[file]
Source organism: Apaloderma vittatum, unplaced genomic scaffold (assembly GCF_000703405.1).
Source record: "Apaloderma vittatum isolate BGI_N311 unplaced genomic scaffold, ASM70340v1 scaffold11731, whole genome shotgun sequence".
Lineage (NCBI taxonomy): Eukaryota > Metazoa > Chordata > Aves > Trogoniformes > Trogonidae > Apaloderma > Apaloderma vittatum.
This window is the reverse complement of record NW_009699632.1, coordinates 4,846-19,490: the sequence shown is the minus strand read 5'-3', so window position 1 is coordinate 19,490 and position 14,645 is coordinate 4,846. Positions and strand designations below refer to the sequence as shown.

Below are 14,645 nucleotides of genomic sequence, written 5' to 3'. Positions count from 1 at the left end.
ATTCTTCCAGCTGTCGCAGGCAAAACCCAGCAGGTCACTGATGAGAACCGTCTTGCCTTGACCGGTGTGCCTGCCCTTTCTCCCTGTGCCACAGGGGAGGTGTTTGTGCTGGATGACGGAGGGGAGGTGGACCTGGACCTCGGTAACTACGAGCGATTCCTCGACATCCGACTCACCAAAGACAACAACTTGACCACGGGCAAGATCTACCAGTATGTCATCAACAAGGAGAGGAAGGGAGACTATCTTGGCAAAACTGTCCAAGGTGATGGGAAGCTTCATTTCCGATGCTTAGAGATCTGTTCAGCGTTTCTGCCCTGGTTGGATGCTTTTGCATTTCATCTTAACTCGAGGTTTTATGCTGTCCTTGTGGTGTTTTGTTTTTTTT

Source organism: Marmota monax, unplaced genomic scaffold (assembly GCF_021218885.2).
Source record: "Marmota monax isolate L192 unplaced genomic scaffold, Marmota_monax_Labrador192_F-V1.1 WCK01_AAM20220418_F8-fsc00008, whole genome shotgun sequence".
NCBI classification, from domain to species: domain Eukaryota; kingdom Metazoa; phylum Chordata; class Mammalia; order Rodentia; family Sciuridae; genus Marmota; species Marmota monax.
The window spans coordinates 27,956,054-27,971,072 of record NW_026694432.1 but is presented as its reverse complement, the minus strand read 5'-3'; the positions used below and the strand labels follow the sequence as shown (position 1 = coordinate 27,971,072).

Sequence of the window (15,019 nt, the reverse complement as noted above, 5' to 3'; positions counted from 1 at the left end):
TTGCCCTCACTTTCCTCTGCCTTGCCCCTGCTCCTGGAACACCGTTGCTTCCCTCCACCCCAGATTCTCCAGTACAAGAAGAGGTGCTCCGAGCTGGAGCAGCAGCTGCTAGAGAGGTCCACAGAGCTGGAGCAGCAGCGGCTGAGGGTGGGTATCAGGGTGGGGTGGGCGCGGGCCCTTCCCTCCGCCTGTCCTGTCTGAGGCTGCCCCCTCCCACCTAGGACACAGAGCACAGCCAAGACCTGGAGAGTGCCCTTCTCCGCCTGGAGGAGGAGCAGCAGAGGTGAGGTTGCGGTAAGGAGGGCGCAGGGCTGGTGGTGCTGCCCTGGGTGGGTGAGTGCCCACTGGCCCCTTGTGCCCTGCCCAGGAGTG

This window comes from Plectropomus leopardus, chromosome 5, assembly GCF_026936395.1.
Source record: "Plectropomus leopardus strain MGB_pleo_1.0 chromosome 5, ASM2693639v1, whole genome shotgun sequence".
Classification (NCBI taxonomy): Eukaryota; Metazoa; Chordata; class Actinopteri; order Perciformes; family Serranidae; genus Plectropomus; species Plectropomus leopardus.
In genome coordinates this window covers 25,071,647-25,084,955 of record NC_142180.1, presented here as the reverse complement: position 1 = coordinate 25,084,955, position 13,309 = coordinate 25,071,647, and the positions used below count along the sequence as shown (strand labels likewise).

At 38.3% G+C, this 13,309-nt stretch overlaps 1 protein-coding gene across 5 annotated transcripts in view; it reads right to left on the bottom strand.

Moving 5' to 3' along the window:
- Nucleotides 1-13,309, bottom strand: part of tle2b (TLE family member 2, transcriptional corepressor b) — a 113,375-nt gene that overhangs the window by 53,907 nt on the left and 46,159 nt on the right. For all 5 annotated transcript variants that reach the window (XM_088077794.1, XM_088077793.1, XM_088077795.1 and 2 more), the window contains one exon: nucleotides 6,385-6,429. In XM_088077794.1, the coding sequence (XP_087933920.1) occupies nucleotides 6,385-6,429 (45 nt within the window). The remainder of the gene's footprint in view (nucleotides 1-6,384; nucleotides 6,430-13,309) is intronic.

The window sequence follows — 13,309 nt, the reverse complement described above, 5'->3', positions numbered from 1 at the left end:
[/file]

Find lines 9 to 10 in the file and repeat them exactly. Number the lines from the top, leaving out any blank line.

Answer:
NCBI classification, from domain to species: domain Eukaryota; kingdom Metazoa; phylum Chordata; class Mammalia; order Rodentia; family Sciuridae; genus Marmota; species Marmota monax.
The window spans coordinates 27,956,054-27,971,072 of record NW_026694432.1 but is presented as its reverse complement, the minus strand read 5'-3'; the positions used below and the strand labels follow the sequence as shown (position 1 = coordinate 27,971,072).